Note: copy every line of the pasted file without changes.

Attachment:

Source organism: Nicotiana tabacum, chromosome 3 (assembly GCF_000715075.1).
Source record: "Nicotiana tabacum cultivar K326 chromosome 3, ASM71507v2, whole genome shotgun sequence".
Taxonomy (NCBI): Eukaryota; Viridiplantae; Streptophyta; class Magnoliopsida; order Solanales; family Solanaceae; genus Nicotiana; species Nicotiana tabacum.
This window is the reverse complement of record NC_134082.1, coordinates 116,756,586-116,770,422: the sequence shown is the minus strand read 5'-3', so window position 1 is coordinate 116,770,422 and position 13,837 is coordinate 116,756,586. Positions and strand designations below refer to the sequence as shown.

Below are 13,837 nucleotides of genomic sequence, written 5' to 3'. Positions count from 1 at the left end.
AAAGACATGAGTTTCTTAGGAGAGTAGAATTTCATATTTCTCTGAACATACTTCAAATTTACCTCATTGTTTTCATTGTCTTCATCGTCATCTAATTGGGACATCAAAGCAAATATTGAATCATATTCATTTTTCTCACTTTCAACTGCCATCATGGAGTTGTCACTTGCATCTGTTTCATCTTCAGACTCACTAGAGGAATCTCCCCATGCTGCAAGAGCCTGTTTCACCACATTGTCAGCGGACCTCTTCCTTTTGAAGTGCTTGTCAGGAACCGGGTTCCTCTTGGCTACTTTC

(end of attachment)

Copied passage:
Source organism: Nicotiana tabacum, chromosome 3 (assembly GCF_000715075.1).
Source record: "Nicotiana tabacum cultivar K326 chromosome 3, ASM71507v2, whole genome shotgun sequence".
Taxonomy (NCBI): Eukaryota; Viridiplantae; Streptophyta; class Magnoliopsida; order Solanales; family Solanaceae; genus Nicotiana; species Nicotiana tabacum.
This window is the reverse complement of record NC_134082.1, coordinates 116,756,586-116,770,422: the sequence shown is the minus strand read 5'-3', so window position 1 is coordinate 116,770,422 and position 13,837 is coordinate 116,756,586. Positions and strand designations below refer to the sequence as shown.

Below are 13,837 nucleotides of genomic sequence, written 5' to 3'. Positions count from 1 at the left end.
AAAGACATGAGTTTCTTAGGAGAGTAGAATTTCATATTTCTCTGAACATACTTCAAATTTACCTCATTGTTTTCATTGTCTTCATCGTCATCTAATTGGGACATCAAAGCAAATATTGAATCATATTCATTTTTCTCACTTTCAACTGCCATCATGGAGTTGTCACTTGCATCTGTTTCATCTTCAGACTCACTAGAGGAATCTCCCCATGCTGCAAGAGCCTGTTTCACCACATTGTCAGCGGACCTCTTCCTTTTGAAGTGCTTGTCAGGAACCGGGTTCCTCTTGGCTACTTTC